Tabatha, the latest offering from the mind of Neil Gibson is a four part mini series that tells the tale of what happens to four enterprising youths who get caught on the wrong side of a twisted mind.
The story opens with some light humor which carries on throughout even through some of the darker scenes with the characters almost making light of their predicament. Caspar Wijngaard's art is somehow animated yet realistic in it's tones, sleek and well detailed, his Splash pages instantly draw you in. You find yourself drinking in the artwork long after you've read the dialogue. Despite it's light hearted opening however the story soon takes a creepy turn that one who is familiar with Gibson's work would expect.
The main crucible of where the story takes place, a basement if horrors is littered with neat little pop culture references, the villain who operates this room gives off a strong B-Movie vibe in his madness and his plans would not seem out of place in a classic black and white horror flick. The four characters this depraved individual subjects to torture may have started out on the wrong side of the law but you soon find yourself rooting for them despite their backgrounds this is aided by being witness to how the antagonist sees the world around him through rose tinted glasses, seeing it through his eyes explains the motive behind his insane plans. Even more of the villains depravity is explained when we see his steady decline into insanity, from well to do loner to terrifying mad man in a matter of pages.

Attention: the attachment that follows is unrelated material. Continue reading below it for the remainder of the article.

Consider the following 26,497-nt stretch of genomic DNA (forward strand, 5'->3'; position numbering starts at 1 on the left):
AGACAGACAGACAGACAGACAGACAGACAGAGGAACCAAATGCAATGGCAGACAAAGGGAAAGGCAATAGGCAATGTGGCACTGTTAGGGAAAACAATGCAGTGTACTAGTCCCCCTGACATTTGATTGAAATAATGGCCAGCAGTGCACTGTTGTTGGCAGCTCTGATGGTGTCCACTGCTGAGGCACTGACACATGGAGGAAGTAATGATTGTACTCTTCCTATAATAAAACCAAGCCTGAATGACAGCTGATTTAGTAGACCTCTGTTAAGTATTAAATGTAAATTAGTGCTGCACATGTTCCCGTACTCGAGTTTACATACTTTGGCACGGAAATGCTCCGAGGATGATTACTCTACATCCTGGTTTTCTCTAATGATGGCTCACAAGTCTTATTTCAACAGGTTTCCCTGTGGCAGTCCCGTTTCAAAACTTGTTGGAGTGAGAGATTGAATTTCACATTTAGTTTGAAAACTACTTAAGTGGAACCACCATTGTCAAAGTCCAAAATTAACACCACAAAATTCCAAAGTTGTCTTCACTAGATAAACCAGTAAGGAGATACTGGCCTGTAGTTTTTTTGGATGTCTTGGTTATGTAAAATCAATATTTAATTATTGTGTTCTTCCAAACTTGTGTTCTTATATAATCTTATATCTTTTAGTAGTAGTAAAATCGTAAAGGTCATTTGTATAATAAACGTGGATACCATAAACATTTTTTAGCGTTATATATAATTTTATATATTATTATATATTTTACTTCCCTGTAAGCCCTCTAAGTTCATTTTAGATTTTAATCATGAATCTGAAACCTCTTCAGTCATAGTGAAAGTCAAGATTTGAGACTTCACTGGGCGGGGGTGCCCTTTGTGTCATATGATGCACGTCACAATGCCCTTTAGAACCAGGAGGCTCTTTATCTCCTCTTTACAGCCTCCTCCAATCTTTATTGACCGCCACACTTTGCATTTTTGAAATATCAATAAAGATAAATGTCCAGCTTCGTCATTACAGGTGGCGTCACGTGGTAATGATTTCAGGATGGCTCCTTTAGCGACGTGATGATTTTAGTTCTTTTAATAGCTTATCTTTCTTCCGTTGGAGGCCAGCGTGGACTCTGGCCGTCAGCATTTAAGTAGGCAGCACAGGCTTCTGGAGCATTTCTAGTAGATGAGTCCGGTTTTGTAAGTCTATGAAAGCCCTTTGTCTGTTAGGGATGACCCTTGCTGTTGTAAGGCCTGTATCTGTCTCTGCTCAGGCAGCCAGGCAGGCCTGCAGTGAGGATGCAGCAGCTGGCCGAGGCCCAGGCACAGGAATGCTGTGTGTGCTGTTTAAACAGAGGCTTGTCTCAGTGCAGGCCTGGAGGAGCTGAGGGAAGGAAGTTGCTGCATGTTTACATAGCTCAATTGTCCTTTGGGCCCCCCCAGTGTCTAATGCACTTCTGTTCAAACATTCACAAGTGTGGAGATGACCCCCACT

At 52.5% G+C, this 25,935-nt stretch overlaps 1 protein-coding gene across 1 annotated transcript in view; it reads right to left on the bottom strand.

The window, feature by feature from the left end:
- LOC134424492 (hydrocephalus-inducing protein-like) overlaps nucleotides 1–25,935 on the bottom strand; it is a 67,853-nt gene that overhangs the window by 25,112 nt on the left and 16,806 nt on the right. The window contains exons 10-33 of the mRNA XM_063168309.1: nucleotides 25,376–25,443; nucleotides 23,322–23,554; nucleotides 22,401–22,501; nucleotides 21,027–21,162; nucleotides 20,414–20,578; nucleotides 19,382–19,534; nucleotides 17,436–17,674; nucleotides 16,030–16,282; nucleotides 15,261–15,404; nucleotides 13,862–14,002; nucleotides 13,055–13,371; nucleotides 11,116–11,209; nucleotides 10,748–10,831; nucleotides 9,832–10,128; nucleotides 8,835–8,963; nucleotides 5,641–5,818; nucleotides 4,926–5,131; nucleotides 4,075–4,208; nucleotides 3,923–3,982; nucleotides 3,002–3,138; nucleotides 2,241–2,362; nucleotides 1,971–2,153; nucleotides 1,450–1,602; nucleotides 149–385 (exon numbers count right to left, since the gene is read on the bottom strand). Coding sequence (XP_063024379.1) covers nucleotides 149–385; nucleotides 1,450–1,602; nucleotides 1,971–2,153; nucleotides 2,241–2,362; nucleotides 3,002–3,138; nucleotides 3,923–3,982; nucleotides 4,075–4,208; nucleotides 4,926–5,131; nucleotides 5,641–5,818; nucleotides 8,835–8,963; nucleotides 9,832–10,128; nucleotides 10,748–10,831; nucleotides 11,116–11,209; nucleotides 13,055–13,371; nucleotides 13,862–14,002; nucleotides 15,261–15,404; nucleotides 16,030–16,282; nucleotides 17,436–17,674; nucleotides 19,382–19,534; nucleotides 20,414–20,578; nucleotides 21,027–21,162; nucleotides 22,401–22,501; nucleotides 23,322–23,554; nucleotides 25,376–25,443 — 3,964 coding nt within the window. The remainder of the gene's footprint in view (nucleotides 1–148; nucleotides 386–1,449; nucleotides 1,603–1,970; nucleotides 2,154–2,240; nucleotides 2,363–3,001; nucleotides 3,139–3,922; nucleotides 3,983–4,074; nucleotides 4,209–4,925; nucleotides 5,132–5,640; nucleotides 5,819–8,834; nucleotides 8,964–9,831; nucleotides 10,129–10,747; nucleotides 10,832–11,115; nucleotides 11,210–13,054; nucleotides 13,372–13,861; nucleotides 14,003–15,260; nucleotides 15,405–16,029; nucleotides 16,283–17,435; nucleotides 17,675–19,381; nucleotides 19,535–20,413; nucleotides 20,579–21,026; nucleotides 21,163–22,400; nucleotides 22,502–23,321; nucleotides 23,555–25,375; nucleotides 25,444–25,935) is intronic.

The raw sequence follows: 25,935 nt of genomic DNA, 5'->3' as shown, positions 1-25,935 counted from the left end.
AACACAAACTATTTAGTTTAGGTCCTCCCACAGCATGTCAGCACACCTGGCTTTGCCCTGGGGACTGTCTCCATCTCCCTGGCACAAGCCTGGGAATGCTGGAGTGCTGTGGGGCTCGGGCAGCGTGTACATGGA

Tabatha is as enjoyable as any popular horror movie and is a key instrument in Neil Gibson's mission to get comics out to a wider audience and show people there is more to the format than spandex and superheroes, his quest to have comics accepted on a wider scale is only helped by great works of art such as this.